From the mid-nineteenth century, the influence of Cardinal Paul Cullen (1803–78) was ubiquitous within Irish society. He was, as Colin Barr notes in this collection, ‘arguably the most important figure between the death of Daniel O’Connell and the rise of Charles Stewart Parnell’ (p. 414). As Gearóid Ó Tuathaigh succinctly argues, regardless of whether his legacy excites admiration or regret, historians of Irish Catholicism, church/state relations, Irish nationalism and the religious world of the Irish diaspora, as well as of wider issues of ultramontanism and the history of the papacy, invariably turn to the ‘Cullen era’ as the most crucial period from which to embark on a consideration of wider historical debates. To Cullen, as Emmet Larkin writes, ‘Obedience to the audible word of command was the first condition of order, and order the necessity of a Church’ (p. 15). Through his unrivalled influence in Rome and his relentless drive for discipline and ‘good order’ within the Catholic Church in Ireland, Cullen strove to have Roman rules and regulations applied consistently and thoroughly in every Irish parish. He was no less dedicated to the orderly development—and, as he saw it, enrichment—of the wider associational culture of the Catholic community into the national, political, cultural and administrative infrastructure of Ireland. Cullen’s personal worldview, as Oliver P. Rafferty argues, was characterised by an ‘almost apocalyptic tenor, with the forces of light ranged against the forces of darkness’ (p. 76), and he was guided by an overriding desire, as he saw it, ‘to rescue this Catholic country from the . . . religious inferiority in which it now lies’ (p. 74). This volume was conceived within the context of a broader enterprise that aims to publish the totality of the cardinal’s correspondence, currently scattered in more than 60 archives, in seven countries on four continents. The final collection of letters will be published in six volumes by the Irish Manuscripts Commission as part of an IRCHSS-funded project, with Dáire Keogh as the principal investigator. With 27 contributors and 58 illustrations, this is an ambitious collection, which contains some remarkable scholarship on a range of aspects of social and political change, including the development of the national education system, the operation of the Irish Poor Law, the evolution of Fenianism and the development of popular Catholic piety, as well as wider aspects of the expansion and consolidation of the Catholic Church into the civic and political life of Ireland in the second half of the nineteenth century. Emmet Larkin’s opening contribution, ‘Paul Cullen: the great ultramontane’, reprises the author’s pioneering work on the so-called ‘devotional revolution thesis’ and the pastoral dimension of ultramontanism, and serves as a succinct synopsis of why the Irish people as a whole were so willing to embrace Cullen’s psychological commitment to ‘becoming pious’. An ecclesiastical imperialist, Cullen believed that the greatest danger to the Catholic Church in Ireland was the modern liberal secular state, which promoted a society, as he viewed it, which had to be unmasked as promoting ‘materialism dressed up as progress’, premised on ‘rampant and irresponsible individualism’ and ‘infected by the values of the enlightenment’ (p. 16). His contribution serves as a useful synopsis for younger students of Larkin’s influential thesis, first propagated in 1972, on the transformational change in the level of religious practice that laid the foundations for the exceptional nature of popular Catholic piety that distinguished Ireland from most other parts of Catholic Europe.By the early nineteenth century Dublin was a strongly Catholic city, which Cullen wanted to see become a capital in which the presence and power of the Catholic Church were inherently reflected in the religious, philanthropic, educational and political infrastructure. The reassertion of Catholicism in the public sphere formed a central part of Cullen’s mission, and Mary Daly’s masterful contribution, ‘Catholic Dublin: the public expression in the age of Paul Cullen’, emphasises Dublin’s identity as the long-time centre of British Protestant power in Ireland—hence the Catholic Church’s desire to ‘proclaim its renewed power and authority’ in the city (p. 131). Daly’s discussion of the expansion of the role of the state in providing for education, health services and the relief of the poor in a city still resolutely characterised by a deep sectarian cleavage explores the profound sense of mission within the Dublin Catholic middle class, as it became more assertive in terms of political representation and participation in business, the professions and civic life generally.  When Cullen returned to Dublin from Rome in 1850 the country was still recovering from the devastation of the Great Famine, and Cullen believed that by failing to provide for the poor the government had demonstrated a deep lack of humanity, writing to a friend: ‘the government that leaves the poor here without protection, will some day or other suffer for its neglect’ (p. 147). In her contribution, ‘Cullen, the relief of poverty and the development of social welfare’, Virginia Crossman provides an exemplary analysis of the defects of the Poor Law system and argues convincingly that Cullen attempted to promote a humane and responsive system of poor relief based on a rigid classification between the respectable and the undeserving poor, despite the plight of the poor having only limited appeal as a popular mobilising issue for nationalists. Poverty, he informed a government select committee, was not a crime, and the poor should be treated ‘as we would wish ourselves to be treated; and I would treat them that way, let it cost what it might to the rate-payers’ (p. 156).Seán Connolly’s contribution, ‘Cardinal Cullen’s other capital: Belfast and the devotional revolution’, presents a formidable reassessment of Emmet Larkin’s ‘devotional revolution’ thesis and represents a remarkable analysis of the impact of wider trends in modern historiography on the competing historical interpretations of the evolution of popular piety in late nineteenth-century Ireland. Connolly convincingly argues that the development of Irish Catholic belief and practice was indeed exceptional, and that the fortunes of distinctively Irish expressions of piety were closely tied up with a peculiarly unstable cultural identity that has gone through two revolutions in recent times: the first in the late nineteenth century, which placed Catholic religious practice at the heart of Irish social life, and the most recent over the past two decades, which has seen the Church brought almost to its knees by a succession of unsavoury scandals. Connolly’s argument is augmented by a concise case-study of the evolution of the Catholic Church in Belfast, which opened its first chapel as recently as 1784, serving a population of less than 1,000 Catholic inhabitants. He concludes that in Belfast, as elsewhere in Ireland, the devotional revolution had a political and social context but warns that historical analysis of change cannot be merely reduced to that same context. Colin Barr’s contribution, ‘An ambiguous awe: Paul Cullen and the historians’, expertly traces both contemporary and historical assessments of Cullen over more than 150 years. Despised by both advanced and constitutional nationalists and by Protestant interests in Ireland alike, the enduring contemporary images of Cullen in the minds of the former were of a typical anti-national ‘castle’ bishop, blinded to the real needs of Ireland by his inability to distinguish between Irish and Italian nationalism, while in the opinion of the latter Cullen represented an aggressive sectarian Roman monk single-mindedly intent on destroying both liberal and Protestant influence in Ireland.  Gearóid Ó Tuathaigh’s afterword brings the collection to a fitting conclusion with some pertinent observations on the continuing reassessments of ‘Paul Cullen and his world’. Ó Tuathaigh notes that powerful and complex cultural forces were operating within Irish society in the post-Famine decades, including the decimation of the rural underclass by famine and emigration, the emerging hegemony of the Catholic bourgeoisie from which the clergy also sprang, advancing literacy in English and the decline of the native vernacular, retarded industrialisation and the expansion of the British Empire. This complex set of interlocking contexts, Ó Tuathaigh warns, obliges historians to be cautious in attributing ‘decisive’ influence to the agency of any one individual, however powerful or effective his imprint may have been. Nevertheless, any measured consideration, he concludes, of the development in the institutions and infrastructure of the Catholic Church in Ireland and the progressive and more general embourgeoisement of the culture of Catholic devotional life and practice would hardly have been as thorough or as fervent under the stewardship of any other leader. Ó Tuathaigh concludes that we must take care not to read Cullen backwards from an urban, secular, mobile and individualistic Ireland. In the Ireland of the mid- and late nineteenth century, Protestant Ascendancy proved a tenaciously embedded aspect of the apparatus of power and rank: Protestant monopoly of Dublin Corporation was only ended by the 1840 Municipal Reform Act, which replaced a self-perpetuating closed group of exclusively Protestant freemen with an electorate based on property; in 1849 over one million people were receiving outdoor daily relief under the Poor Law, and boards of guardians remained dominated by Protestant landowners; it was not until 1860 that Catholic charities could be registered and thus enabled to operate on a similar basis to Protestant charities; until 1862 every foundling child was automatically registered as Protestant. It is within the context of securing a firm position for educated Catholics that Cullen could plausibly represent his cause as the steady advance of a proud but long-downtrodden Catholic people on the citadel of Protestant privilege in Ireland. This is an important collection of essays, many of which represent scholarship of the highest calibre, covering a range of aspects of social, economic and political change in the second half of the nineteenth century. There are a series of insightful essays from a range of fine historians, other than those discussed here, which will command attention but which unfortunately cannot all be discussed in a conventional review. These include valuable contributions from Eamonn Duffy, Liam Chambers, Matthew Kelly, Miriam Moffitt, Gerard Moran, Andrew Shields and others. In this respect it would be churlish to complain that there are too many contributions or that readers may baulk at tackling the collection in its entirety; this book can be returned to time and again and read selectively on a diverse range of topics.   HI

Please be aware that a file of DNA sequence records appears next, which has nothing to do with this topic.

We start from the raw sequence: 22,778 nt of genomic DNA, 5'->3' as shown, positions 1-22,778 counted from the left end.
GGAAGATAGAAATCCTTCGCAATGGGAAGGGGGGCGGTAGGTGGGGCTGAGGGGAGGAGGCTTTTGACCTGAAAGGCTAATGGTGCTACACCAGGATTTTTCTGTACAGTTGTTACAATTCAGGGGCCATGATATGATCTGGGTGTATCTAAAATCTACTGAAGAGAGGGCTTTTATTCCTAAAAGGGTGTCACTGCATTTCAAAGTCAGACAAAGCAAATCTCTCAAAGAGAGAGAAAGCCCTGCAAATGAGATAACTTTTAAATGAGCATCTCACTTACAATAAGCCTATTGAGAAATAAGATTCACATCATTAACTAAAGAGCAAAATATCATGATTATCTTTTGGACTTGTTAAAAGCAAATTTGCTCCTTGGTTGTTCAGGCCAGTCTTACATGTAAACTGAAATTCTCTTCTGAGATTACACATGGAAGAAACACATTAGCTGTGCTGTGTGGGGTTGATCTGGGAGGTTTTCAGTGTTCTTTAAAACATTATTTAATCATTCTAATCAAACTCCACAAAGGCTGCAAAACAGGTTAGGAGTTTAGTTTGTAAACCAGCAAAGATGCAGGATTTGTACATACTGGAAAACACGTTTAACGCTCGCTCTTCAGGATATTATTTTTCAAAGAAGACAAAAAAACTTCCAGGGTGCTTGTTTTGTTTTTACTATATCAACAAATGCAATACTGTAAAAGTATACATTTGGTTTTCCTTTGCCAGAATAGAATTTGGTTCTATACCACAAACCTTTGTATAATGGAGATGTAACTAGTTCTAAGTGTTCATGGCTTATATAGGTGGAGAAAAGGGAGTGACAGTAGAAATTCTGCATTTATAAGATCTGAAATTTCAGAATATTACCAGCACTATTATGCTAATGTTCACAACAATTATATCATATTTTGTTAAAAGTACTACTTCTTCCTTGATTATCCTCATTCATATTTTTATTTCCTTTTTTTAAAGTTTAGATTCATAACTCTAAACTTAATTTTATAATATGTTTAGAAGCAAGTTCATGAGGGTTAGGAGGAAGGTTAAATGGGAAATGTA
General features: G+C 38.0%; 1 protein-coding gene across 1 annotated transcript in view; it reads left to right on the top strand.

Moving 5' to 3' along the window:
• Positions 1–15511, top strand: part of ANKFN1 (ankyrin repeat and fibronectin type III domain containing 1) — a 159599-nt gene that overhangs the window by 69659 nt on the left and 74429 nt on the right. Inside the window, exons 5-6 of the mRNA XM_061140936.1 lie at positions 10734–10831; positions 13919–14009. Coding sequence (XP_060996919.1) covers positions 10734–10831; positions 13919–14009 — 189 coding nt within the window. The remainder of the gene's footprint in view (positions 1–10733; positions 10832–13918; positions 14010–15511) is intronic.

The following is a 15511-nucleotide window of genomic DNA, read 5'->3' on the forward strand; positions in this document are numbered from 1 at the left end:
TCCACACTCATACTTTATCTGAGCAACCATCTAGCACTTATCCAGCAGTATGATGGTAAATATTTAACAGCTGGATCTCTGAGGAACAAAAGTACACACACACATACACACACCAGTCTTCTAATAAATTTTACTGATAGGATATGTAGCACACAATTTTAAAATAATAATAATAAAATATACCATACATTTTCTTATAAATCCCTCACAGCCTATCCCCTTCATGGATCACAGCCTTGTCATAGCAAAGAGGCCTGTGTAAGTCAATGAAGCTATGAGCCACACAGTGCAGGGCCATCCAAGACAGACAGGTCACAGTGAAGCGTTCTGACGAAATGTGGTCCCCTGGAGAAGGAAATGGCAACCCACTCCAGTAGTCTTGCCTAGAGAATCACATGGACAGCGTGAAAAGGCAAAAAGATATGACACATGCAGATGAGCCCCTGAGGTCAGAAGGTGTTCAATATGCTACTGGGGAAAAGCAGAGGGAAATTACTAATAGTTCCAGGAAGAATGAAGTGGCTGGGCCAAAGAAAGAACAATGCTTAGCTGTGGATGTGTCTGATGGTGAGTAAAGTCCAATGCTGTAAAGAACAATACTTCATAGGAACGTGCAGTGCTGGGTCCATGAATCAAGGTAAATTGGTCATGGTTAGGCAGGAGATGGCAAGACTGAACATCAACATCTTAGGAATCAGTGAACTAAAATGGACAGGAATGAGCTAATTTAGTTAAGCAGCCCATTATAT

Conor McNamara lectures in history at St Patrick’s College, Drumcondra.